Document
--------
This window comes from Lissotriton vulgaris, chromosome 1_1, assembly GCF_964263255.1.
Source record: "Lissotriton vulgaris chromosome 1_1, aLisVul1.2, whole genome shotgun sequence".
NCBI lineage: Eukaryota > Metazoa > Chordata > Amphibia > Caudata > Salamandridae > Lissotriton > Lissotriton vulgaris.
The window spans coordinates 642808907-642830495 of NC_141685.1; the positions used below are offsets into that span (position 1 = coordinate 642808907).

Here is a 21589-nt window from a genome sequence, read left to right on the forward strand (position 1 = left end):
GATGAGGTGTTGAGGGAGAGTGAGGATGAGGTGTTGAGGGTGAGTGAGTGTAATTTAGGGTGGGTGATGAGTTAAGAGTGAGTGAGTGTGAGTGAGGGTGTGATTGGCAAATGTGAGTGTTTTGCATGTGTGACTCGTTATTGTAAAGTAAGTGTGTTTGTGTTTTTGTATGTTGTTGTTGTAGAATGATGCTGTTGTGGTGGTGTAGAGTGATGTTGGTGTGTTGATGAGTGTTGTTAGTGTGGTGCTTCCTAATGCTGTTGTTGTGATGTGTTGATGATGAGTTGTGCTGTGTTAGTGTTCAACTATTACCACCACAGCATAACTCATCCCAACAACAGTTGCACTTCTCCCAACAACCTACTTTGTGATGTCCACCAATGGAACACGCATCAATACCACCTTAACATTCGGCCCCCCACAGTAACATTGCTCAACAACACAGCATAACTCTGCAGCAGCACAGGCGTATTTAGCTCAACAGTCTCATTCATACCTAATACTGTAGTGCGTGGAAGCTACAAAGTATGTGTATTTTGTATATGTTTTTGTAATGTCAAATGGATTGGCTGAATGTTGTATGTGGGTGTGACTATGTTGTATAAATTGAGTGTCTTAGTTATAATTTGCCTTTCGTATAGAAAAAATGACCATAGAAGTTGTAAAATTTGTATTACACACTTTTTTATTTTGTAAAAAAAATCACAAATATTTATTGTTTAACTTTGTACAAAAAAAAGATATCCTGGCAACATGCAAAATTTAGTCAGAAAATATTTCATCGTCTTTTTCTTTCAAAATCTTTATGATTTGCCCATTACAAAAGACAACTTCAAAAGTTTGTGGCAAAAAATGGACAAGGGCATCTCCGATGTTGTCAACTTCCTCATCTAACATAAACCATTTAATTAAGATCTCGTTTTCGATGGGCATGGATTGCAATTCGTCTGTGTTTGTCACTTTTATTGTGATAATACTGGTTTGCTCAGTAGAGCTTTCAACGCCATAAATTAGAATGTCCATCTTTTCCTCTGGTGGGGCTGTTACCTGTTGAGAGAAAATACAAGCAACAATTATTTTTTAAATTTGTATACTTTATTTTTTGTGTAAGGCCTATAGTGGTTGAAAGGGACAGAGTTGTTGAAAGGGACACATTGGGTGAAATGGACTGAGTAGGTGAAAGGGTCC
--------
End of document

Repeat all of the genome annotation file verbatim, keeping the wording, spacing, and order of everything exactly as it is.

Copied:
This window comes from Lissotriton vulgaris, chromosome 1_1, assembly GCF_964263255.1.
Source record: "Lissotriton vulgaris chromosome 1_1, aLisVul1.2, whole genome shotgun sequence".
NCBI lineage: Eukaryota > Metazoa > Chordata > Amphibia > Caudata > Salamandridae > Lissotriton > Lissotriton vulgaris.
The window spans coordinates 642808907-642830495 of NC_141685.1; the positions used below are offsets into that span (position 1 = coordinate 642808907).

Here is a 21589-nt window from a genome sequence, read left to right on the forward strand (position 1 = left end):
GATGAGGTGTTGAGGGAGAGTGAGGATGAGGTGTTGAGGGTGAGTGAGTGTAATTTAGGGTGGGTGATGAGTTAAGAGTGAGTGAGTGTGAGTGAGGGTGTGATTGGCAAATGTGAGTGTTTTGCATGTGTGACTCGTTATTGTAAAGTAAGTGTGTTTGTGTTTTTGTATGTTGTTGTTGTAGAATGATGCTGTTGTGGTGGTGTAGAGTGATGTTGGTGTGTTGATGAGTGTTGTTAGTGTGGTGCTTCCTAATGCTGTTGTTGTGATGTGTTGATGATGAGTTGTGCTGTGTTAGTGTTCAACTATTACCACCACAGCATAACTCATCCCAACAACAGTTGCACTTCTCCCAACAACCTACTTTGTGATGTCCACCAATGGAACACGCATCAATACCACCTTAACATTCGGCCCCCCACAGTAACATTGCTCAACAACACAGCATAACTCTGCAGCAGCACAGGCGTATTTAGCTCAACAGTCTCATTCATACCTAATACTGTAGTGCGTGGAAGCTACAAAGTATGTGTATTTTGTATATGTTTTTGTAATGTCAAATGGATTGGCTGAATGTTGTATGTGGGTGTGACTATGTTGTATAAATTGAGTGTCTTAGTTATAATTTGCCTTTCGTATAGAAAAAATGACCATAGAAGTTGTAAAATTTGTATTACACACTTTTTTATTTTGTAAAAAAAATCACAAATATTTATTGTTTAACTTTGTACAAAAAAAAGATATCCTGGCAACATGCAAAATTTAGTCAGAAAATATTTCATCGTCTTTTTCTTTCAAAATCTTTATGATTTGCCCATTACAAAAGACAACTTCAAAAGTTTGTGGCAAAAAATGGACAAGGGCATCTCCGATGTTGTCAACTTCCTCATCTAACATAAACCATTTAATTAAGATCTCGTTTTCGATGGGCATGGATTGCAATTCGTCTGTGTTTGTCACTTTTATTGTGATAATACTGGTTTGCTCAGTAGAGCTTTCAACGCCATAAATTAGAATGTCCATCTTTTCCTCTGGTGGGGCTGTTACCTGTTGAGAGAAAATACAAGCAACAATTATTTTTTAAATTTGTATACTTTATTTTTTGTGTAAGGCCTATAGTGGTTGAAAGGGACAGAGTTGTTGAAAGGGACACATTGGGTGAAATGGACTGAGTAGGTGAAAGGGTCC